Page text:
How to Rebuild a Club Cart Motor
Club car motors are used to power golf carts. These engines are made to withstand about 100,000 hours of use. When the engine becomes difficult to start or you experience a loss of power and oil compression, you may need to rebuild the club car motor. By rebuilding the motor, you can avoid having to buy a new one.
Disconnect the muffler, cables and any other component that attaches to the club cart motor. Unfasten the bolts that hold the motor to the mount. Pull the motor from the golf cart.
Remove all of the 10,12 and 14 millimeter motor head bolts you see, using a screwdriver and socket-wrench. Remove caked on dirt and grease from the motor covers using a damp cloth dipped in water. Get the motor as clean as you can so you can identify the different bolts.
Detach the piston housing to access the cylinder and piston. Feel and move the piston to see if there is slack. A good piston will not have any slack. Locate and remove the four cylinder bolts that hold it to the motor. These are located at the bottom of the cylinder. Pull the cylinder off and pull out the piston to see if the piston rings need replacing.
Remove the piston pin with the snap ring pliers. Remove any dirt from the outside of the case with an aspirator or vacuum to prevent it from falling into the crank case. Insert a rag in the crank case hole to protect it from dirt and debris.
Disassemble the piston from the rod by inserting a 7/16 socket in the piston hole. Tap it with a small hammer to get it to insert fully. Hold the piston with your other hand to keep the pressure off the rod. Remove with the socket-wrench.
Remove broken piston rings by pulling out the old ones. In most cases the piston rings can be removed with your fingers, but you may need pliers to help. Insert the new ring and carefully work it around the piston.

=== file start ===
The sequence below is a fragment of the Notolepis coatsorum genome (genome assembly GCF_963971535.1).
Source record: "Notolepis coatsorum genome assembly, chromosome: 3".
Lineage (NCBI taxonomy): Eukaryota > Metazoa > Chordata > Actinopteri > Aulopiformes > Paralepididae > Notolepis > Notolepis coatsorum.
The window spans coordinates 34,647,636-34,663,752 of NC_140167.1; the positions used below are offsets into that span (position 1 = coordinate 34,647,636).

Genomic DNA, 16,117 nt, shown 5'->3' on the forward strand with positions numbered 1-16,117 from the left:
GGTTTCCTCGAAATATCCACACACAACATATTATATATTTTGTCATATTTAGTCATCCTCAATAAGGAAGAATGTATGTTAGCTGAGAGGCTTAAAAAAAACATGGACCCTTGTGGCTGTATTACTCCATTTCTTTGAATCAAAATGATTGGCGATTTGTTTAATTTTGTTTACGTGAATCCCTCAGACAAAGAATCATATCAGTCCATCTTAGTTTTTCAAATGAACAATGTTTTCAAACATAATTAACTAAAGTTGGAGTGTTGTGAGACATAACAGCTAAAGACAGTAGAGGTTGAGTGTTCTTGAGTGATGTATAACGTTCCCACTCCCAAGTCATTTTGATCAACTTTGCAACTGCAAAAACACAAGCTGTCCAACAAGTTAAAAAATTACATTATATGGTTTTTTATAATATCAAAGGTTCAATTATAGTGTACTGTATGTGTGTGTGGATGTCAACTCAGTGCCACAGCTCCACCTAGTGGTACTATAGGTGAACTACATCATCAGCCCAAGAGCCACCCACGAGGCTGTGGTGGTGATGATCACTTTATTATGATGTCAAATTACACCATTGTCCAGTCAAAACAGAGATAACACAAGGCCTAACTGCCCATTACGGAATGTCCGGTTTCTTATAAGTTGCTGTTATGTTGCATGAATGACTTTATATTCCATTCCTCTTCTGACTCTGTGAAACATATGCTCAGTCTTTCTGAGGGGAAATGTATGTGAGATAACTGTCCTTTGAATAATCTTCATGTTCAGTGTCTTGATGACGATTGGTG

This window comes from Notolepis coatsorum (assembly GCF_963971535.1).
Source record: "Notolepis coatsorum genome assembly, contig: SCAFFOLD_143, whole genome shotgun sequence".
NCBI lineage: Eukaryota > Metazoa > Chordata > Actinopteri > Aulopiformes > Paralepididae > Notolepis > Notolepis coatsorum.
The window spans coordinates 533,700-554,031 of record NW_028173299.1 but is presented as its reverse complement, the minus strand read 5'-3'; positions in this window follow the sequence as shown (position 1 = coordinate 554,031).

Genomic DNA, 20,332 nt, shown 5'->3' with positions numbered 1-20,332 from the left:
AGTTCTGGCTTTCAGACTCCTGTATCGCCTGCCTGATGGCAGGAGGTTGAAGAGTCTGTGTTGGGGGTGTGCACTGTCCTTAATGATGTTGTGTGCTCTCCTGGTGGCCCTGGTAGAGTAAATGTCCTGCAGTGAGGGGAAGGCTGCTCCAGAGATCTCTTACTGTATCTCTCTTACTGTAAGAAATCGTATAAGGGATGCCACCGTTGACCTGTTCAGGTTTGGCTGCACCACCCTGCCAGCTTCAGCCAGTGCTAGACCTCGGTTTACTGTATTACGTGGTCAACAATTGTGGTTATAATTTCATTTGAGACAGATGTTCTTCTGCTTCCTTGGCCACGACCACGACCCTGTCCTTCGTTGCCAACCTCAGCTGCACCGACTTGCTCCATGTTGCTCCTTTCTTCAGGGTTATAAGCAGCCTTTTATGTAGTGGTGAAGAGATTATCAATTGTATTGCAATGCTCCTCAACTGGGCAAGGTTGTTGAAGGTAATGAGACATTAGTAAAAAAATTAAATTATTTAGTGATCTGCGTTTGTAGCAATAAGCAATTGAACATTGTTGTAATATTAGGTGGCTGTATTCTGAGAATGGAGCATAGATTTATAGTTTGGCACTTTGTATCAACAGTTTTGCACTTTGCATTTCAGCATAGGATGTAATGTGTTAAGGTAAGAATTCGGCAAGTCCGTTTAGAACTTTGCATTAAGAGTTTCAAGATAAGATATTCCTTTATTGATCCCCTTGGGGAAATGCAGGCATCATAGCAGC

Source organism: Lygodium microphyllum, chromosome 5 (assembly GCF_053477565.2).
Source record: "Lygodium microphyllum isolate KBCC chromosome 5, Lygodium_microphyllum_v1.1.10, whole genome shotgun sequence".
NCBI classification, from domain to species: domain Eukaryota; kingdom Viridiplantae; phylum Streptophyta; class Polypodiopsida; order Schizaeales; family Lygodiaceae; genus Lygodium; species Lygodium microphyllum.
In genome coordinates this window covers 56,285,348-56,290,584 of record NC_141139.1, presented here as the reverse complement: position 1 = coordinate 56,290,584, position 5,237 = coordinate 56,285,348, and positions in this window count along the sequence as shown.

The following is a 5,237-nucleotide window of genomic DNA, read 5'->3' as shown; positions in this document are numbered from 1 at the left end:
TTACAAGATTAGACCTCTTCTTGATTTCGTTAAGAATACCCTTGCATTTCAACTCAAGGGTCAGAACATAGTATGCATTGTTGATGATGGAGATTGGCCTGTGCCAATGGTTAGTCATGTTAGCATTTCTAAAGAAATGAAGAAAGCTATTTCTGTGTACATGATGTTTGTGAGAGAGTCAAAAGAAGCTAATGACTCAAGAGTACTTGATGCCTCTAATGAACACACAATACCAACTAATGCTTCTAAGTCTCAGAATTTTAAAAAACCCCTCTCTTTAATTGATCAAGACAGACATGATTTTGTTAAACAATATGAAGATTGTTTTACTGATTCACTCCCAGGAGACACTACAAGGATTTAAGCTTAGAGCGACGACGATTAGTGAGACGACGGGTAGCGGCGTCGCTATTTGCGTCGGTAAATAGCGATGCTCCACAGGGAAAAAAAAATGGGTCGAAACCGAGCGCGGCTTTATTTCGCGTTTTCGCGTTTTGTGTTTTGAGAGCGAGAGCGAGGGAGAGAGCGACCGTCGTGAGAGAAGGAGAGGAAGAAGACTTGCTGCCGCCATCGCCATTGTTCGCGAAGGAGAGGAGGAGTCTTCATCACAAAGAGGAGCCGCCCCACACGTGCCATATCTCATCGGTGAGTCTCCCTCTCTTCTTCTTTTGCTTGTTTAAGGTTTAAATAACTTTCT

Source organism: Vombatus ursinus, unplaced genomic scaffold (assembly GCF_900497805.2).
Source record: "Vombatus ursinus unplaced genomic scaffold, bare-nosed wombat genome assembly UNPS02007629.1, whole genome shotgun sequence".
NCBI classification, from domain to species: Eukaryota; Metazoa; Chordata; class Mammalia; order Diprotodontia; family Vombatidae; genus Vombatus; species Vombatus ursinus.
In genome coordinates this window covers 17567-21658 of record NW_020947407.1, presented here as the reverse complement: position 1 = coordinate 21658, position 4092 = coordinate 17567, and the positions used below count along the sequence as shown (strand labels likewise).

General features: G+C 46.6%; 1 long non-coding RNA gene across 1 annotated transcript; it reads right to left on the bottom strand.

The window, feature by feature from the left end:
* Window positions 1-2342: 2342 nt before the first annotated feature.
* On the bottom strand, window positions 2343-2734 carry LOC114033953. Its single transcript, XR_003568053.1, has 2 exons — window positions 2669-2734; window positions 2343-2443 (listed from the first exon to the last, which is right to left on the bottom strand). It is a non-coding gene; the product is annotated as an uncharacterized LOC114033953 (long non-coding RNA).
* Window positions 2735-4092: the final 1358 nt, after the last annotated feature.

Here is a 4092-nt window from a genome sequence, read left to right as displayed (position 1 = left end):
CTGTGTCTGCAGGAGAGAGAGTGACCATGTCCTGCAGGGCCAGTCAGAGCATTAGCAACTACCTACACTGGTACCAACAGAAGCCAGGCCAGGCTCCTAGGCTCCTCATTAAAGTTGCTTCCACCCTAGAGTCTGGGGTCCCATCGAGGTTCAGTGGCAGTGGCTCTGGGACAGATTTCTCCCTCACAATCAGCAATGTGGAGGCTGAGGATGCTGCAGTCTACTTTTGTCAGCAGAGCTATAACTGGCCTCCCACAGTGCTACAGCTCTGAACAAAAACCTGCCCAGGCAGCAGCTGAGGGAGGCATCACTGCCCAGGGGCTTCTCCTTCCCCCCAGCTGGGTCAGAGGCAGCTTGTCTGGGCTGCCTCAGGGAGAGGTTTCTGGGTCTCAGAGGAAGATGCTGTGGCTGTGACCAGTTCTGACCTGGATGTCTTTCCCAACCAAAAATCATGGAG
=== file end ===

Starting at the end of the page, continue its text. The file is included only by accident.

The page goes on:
Lift the remaining pieces of the base gasket from the housing base. Remove the bearings from the rod hole. Clean the bearings and housing base by spraying engine cleaner on the area. Allow the cleaner to set for a few minutes before wiping it off with a clean rag. Sand the gaskets with 400 grit sandpaper to remove any remaining dirt and debris.
Reattach the bearings and piston to the rod. Add a small amount of transmission oil to lubricate these parts.
Add a small amount of silicone to the base where the new base gasket goes. Push the gasket into the silicone and squeeze more silicone on top of the gasket to create a thin sealing film. Clean the cylinder housing you removed, coat it with transmission oil and replace it. Tighten the four bolts that hold the housing. This keeps the oil from spilling out.
Place the piston side into the carburetor hole of the engine. Align the other side to the exhaust port. Replace the head gasket and tighten the bolts evenly. Replace the motor and add oil to lubricate the piston and cylinder.
Videotape your work -- or diagram the parts -- as you perform the motor rebuild to ensure accuracy.
- Videotape your work -- or diagram the parts -- as you perform the motor rebuild to ensure accuracy.
Jennifer Moore began writing in 2006, specializing in Web content, blogs and forum postings. She is a graduate from the most prestigious university in Mexico, Universidad de Las Americas, with a B.A. in international relations, later obtaining a U.S. teacher's degree and an additional CompTIA A+ certification in computer technology. Moore has written for My Mexico Living, BoomersAbroad and various other websites.